On then to Lincoln’s Inn and an early call of 8am. We are waiting outside as the inns of court clock strikes the hour and we are let in to the Old Hall. This is a wonderful space, built around 1490 and subsequently enlarged and graced with a wooden screen most likely designed by Inigo Jones. The Lincoln’s Inn website describes it as ‘one of the finest buildings in London… small but beautifully proportioned and executed’. I wouldn’t dream of disagreeing, and it is a privilege to spend the morning here.
Not that we have too much time for architectural appreciation. Each hour here costs what each of our actors is earning for their week’s work. Is that fair? Perhaps not, but it is the way of the world. So we have to make the most of every minute. Beneath the hall is a crypt where wardrobe and make-up quickly establish themselves, and our first actors are prepped. Taking great care not to scratch the immaculate wooden floor (I have been warned several times about this), we bring in the modest furniture that – along with the screen – forms the setting for our scene.
There is, however, an unanticipated problem. I visited the hall many months ago and knew that it was perfect for today’s shoot. Photographs online confirmed this. But neither my visit nor the photography took place in mid-December, and although as requested all of the tables and chairs have been removed, slap bank in the middle of the screen is a finely decorated Christmas tree. Fortuituously, the tree is mounted on a small rubber-wheeled trolley, and we are able to roll it very gingerly to one side. Our last act before leaving will be return it to its position – and hopefully no-one will know the difference (unless they read this blog, of course).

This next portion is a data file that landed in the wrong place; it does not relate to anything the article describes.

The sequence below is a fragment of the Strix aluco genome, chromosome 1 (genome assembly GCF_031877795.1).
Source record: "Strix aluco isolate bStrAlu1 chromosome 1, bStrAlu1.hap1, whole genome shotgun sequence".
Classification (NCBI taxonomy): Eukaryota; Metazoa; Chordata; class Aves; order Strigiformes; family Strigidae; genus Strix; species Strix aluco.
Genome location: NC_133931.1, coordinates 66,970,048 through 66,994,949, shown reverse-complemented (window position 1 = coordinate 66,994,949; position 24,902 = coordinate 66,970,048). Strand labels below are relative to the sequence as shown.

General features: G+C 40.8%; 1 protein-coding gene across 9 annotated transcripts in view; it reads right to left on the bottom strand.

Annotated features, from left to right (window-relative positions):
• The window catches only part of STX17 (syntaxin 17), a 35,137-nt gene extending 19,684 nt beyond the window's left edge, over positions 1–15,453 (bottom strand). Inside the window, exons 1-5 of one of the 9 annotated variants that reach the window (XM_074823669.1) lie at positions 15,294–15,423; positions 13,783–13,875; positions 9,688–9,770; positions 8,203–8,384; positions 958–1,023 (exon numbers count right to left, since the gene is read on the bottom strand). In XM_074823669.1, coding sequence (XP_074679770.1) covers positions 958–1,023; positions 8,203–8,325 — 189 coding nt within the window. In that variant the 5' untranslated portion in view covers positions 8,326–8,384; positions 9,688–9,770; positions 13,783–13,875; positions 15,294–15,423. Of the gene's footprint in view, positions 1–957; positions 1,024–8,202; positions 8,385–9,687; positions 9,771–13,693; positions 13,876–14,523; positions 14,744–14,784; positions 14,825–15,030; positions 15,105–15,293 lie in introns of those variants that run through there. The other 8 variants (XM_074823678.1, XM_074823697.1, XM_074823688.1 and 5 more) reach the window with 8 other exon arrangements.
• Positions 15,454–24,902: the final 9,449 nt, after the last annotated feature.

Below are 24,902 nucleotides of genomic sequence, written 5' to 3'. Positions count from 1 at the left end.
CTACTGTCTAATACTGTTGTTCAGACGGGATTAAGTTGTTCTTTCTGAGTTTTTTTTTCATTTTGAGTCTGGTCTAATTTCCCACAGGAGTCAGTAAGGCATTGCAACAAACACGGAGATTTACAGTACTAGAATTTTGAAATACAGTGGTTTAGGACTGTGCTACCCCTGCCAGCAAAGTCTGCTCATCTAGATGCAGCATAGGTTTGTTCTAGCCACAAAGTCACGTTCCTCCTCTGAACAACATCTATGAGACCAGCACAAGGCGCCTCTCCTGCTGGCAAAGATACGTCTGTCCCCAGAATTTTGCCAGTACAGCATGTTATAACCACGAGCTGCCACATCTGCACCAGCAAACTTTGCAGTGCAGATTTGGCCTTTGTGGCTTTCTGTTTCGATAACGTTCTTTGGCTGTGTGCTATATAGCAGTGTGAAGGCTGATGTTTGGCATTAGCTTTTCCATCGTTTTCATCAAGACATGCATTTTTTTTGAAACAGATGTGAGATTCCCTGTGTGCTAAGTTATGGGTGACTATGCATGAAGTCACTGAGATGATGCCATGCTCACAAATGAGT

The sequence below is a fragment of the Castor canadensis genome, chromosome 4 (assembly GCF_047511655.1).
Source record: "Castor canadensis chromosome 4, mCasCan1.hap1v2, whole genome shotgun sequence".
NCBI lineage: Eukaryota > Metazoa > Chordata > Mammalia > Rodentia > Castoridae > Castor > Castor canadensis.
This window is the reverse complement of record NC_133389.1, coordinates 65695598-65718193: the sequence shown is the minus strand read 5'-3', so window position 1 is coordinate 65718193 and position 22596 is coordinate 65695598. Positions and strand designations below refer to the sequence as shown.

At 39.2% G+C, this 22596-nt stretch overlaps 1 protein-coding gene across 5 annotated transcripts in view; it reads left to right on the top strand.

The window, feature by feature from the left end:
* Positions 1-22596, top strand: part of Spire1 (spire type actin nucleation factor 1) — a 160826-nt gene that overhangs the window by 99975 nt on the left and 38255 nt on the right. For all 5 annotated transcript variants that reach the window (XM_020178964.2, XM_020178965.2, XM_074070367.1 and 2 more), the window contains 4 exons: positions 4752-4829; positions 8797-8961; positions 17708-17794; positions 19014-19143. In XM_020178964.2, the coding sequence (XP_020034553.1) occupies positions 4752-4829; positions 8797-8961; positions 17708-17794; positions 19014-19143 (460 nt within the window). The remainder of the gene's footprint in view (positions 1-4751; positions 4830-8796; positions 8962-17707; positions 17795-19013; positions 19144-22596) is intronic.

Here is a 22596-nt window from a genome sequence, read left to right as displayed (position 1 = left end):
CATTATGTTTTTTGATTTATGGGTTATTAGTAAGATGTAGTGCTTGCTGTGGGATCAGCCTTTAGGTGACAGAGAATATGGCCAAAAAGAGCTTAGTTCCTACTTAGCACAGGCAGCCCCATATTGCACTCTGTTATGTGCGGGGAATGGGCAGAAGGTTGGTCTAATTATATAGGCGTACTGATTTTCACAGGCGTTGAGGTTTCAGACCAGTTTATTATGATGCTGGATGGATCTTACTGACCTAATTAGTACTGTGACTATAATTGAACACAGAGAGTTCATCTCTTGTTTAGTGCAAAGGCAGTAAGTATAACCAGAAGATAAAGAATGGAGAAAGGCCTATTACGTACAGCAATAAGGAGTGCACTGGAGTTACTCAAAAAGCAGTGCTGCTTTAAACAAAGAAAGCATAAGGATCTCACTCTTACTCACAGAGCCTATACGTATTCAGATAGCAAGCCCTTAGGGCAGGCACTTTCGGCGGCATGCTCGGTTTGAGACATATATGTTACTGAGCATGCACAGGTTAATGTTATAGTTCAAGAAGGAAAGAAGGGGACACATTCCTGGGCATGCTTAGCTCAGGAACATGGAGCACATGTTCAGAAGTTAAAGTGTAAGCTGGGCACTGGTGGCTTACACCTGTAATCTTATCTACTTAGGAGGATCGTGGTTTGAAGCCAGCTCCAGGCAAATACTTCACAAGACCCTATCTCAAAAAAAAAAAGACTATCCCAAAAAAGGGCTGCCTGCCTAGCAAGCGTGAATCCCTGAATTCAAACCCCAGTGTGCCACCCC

While everything is readied, with one of our cast I make a foray to Fleet Street to find coffees, teas and OJ. Ten minutes shy of nine we are ready to shoot – or almost. A key on-screen item has been left behind and we need to conjure up a replacement. I am assured that this will take ‘five minutes’, then ‘another three minutes’, then ‘just five minutes more’. Time on a shoot can have a strange way of warping.
While we wait for this, we are able to shoot some cutaways, but by the time we are ready to film the first master wide we are 45 minutes in arrears of when I had planned. This too is not unusual, but constantly telling oneself that this is the case rarely improves things. Nonetheless we eventually turn over – and the scene plays beautifully. Spoken by a group of skilled players, the language of 1608 has an immediacy and a freshness that is instantly engaging.
Now let me give you a piece of advice. If you have only a short time to film a scene, do not choose one that involves the elaborate dressing of your lead actress in a seventeenth century petticoat, bustle and gown. Not only is this tricky in itself but re-setting the costume between each take occupies what can feel like an eternity. The gags are good, however, and the scene begins to reveal many of its subtleties about class and consumption.